Thursday, September 4, 2014

School Days

Yesterday and today have been first days of school for our grandchildren, and they have brought back memories of my early school days.  Gather round, my children, and listen to stories of the good old days.

When I was a young 'un, we lived just under a mile from school, so we had to walk. Kindergarten was private, so most children started school in first grade.  This was Massachusetts, where the winters were long, cold, and snowy.  And yes, we walked through snowstorms to get to and from school, almost a mile, uphill both ways! (I do love to say that, because it was true. We lived on a hill, and we went into a valley then uphill to get to school.)  it was a lot of walking for a five year old, but we were fit!

I do remember my first day of first grade.  I had been so excited to go to school like my big sister, Gail, and Mom brought me to the classroom.  When I got there, though, it was very scary.  We actually had a substitute teacher on the very first day, which confused me because when I went up to the teacher's desk and said, "Mrs. Hill,  I really want to go home," she snapped at me, "I'm not Mrs. Hill and no, you can't go home.  Sit down!"  Somehow I made it through the first day.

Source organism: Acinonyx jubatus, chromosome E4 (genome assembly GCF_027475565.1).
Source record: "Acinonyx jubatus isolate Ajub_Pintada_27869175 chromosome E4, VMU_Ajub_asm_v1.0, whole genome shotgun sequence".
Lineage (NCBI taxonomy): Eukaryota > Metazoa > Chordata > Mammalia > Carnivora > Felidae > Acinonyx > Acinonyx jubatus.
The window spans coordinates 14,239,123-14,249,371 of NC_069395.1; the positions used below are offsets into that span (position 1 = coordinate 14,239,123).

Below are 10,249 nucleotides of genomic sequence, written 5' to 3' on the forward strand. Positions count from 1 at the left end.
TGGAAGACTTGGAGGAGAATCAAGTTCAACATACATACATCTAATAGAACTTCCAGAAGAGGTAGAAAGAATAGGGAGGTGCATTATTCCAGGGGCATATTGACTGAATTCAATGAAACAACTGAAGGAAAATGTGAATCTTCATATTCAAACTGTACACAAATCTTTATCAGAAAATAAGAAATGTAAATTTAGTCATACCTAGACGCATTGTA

On day two, I walked with Gail, but when the bell rang and it was time to go in I refused to go.  Poor Gail had a dilemma! She went to the office and got the assistant principal, who was very kind and managed to talk me into entering the building.  I still remember his shoes; I never looked up at his face.

Weeks went by, and one day my Dad came into my room to have a talk with me.  He gently said that he had gotten word from my teacher (who finally showed up on day four of school) that I cried every day while standing in line for lunch.  I remember that line.  The lunchroom was scary and loud, and we had to rush to eat everything before we were told to head back to the classroom.  As I recall, lunch time was about 10 minutes long.  So I would stand in line and miss being home and tears would silently run down my cheeks.  I never made a sound, so I assumed that no one knew I was crying.

I told Dad I was just sad at school.  He thought for a moment, and said that if I stopped crying in school he would take me for a pony ride.  Now that was something worth being happy about! I loved horses, and from that time on, I would stand in line and think about riding a pony.  I was able to stop crying, and a few weeks later I did get my pony ride.  I was so happy!

Mom fixed up a little basket with a tiny teddy bear in it, and I was able to take it to school.  Throughout the day I would just reach down to the basket by my feet and touch my teddy--it gave me great comfort.  No one else in class had one, and I suspect my parents had made special arrangements with the teacher to allow a toy in class, but it really helped transition me to school.

It was not until I went to college that I really enjoyed school.

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